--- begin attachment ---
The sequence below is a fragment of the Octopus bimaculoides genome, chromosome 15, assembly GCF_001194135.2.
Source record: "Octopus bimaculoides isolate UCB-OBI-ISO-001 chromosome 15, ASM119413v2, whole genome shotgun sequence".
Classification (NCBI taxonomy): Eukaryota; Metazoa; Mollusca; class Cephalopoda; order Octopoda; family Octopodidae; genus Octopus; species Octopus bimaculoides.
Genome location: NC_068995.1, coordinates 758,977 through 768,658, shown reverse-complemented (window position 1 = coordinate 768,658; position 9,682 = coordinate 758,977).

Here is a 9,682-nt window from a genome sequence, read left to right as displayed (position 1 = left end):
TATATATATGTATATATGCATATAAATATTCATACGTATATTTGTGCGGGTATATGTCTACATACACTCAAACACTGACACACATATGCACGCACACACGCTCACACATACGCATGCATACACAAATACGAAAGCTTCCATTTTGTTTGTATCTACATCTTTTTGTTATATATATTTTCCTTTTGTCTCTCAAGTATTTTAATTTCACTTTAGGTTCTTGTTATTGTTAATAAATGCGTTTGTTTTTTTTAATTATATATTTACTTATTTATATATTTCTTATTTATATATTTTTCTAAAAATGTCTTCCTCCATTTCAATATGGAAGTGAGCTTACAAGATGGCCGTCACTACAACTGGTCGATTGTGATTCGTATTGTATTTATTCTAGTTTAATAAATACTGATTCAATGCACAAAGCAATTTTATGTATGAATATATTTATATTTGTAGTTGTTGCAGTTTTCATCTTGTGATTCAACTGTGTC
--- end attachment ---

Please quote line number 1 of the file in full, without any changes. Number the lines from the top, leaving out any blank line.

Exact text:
The sequence below is a fragment of the Octopus bimaculoides genome, chromosome 15, assembly GCF_001194135.2.